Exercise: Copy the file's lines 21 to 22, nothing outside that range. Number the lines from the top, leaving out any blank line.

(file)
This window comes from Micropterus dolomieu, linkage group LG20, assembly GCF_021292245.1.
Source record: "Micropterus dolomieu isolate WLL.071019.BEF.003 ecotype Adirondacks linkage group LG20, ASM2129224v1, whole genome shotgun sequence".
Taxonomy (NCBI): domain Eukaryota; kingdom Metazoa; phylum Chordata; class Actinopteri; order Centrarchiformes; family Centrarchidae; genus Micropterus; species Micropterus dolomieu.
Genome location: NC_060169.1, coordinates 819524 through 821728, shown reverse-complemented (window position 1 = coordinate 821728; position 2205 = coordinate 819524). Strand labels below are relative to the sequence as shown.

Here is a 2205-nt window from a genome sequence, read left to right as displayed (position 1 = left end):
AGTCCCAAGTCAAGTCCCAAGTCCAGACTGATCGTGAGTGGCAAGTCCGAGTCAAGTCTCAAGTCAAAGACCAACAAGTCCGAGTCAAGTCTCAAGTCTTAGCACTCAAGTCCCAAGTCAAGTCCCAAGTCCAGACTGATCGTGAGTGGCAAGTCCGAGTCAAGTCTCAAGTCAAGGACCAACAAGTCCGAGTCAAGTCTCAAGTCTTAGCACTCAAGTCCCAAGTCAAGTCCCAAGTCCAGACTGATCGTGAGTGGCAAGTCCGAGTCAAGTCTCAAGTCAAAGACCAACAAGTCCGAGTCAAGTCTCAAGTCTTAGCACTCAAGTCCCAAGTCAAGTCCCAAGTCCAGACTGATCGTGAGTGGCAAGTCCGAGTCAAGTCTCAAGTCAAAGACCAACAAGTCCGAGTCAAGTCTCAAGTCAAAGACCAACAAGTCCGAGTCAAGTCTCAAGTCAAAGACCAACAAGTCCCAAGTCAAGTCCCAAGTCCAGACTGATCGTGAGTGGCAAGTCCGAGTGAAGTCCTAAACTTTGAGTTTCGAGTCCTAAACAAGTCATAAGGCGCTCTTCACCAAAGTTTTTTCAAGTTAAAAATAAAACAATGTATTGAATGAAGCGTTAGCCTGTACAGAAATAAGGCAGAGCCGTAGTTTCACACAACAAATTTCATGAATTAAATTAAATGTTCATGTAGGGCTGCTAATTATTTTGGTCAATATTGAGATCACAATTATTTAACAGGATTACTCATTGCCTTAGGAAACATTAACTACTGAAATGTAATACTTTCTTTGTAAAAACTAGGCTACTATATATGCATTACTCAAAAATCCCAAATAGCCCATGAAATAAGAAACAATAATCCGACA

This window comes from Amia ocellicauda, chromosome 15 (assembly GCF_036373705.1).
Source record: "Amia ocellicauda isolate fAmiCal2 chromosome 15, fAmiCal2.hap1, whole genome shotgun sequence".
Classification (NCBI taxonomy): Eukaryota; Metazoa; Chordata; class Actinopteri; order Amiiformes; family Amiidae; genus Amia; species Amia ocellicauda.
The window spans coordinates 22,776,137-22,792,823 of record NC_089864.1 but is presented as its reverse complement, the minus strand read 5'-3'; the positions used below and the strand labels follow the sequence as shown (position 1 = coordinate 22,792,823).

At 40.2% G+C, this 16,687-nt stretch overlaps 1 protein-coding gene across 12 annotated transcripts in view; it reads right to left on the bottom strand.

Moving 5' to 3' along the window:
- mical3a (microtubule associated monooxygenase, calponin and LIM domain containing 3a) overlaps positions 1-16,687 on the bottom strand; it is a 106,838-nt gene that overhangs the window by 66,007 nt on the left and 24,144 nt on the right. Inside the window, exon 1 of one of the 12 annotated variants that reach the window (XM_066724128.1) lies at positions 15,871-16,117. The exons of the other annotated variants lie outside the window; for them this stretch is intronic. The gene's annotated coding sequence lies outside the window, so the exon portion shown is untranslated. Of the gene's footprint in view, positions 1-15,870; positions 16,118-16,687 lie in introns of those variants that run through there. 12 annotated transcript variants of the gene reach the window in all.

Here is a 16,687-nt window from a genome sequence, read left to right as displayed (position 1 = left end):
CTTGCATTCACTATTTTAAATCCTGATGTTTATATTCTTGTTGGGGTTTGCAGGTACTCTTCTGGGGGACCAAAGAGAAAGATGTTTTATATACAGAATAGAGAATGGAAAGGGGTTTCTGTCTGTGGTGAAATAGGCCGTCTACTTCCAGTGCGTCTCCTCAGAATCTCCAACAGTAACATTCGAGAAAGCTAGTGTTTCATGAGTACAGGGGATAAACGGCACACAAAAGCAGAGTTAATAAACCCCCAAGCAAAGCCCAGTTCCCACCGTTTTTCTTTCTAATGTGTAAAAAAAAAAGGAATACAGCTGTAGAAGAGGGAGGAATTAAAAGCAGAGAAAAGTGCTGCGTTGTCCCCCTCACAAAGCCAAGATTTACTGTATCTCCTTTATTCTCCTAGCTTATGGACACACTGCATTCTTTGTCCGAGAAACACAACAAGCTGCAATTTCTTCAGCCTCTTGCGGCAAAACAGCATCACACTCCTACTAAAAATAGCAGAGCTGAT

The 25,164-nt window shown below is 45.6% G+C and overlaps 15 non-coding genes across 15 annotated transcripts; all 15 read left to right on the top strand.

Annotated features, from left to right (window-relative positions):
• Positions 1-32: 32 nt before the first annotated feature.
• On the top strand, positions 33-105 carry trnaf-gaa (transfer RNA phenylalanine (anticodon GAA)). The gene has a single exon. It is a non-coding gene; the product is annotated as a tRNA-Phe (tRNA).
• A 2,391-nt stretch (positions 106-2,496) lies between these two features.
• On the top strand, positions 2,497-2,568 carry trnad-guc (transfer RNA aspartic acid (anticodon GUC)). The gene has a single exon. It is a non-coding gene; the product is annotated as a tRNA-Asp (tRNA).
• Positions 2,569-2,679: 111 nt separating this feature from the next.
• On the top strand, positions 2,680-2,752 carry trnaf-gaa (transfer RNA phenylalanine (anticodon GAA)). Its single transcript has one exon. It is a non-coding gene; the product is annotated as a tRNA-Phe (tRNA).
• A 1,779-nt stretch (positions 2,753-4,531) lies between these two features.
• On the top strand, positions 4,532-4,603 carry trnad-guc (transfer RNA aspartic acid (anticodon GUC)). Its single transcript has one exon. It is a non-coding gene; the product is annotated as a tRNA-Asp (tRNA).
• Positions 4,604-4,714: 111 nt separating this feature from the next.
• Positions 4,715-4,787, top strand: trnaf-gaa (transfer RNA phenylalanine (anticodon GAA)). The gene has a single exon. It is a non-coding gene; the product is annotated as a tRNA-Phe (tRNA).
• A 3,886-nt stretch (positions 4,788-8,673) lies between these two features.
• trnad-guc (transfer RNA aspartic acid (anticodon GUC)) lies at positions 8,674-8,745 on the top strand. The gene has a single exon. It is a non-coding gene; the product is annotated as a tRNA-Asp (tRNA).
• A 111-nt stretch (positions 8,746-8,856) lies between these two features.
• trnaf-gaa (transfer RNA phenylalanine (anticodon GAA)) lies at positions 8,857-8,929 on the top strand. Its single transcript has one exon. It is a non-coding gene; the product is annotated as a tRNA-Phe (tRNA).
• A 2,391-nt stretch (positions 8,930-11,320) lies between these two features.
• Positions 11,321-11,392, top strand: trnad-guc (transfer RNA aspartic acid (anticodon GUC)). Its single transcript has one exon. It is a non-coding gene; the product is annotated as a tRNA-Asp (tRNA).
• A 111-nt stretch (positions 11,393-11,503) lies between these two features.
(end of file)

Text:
• On the top strand, positions 2,497-2,568 carry trnad-guc (transfer RNA aspartic acid (anticodon GUC)). The gene has a single exon. It is a non-coding gene; the product is annotated as a tRNA-Asp (tRNA).
• Positions 2,569-2,679: 111 nt separating this feature from the next.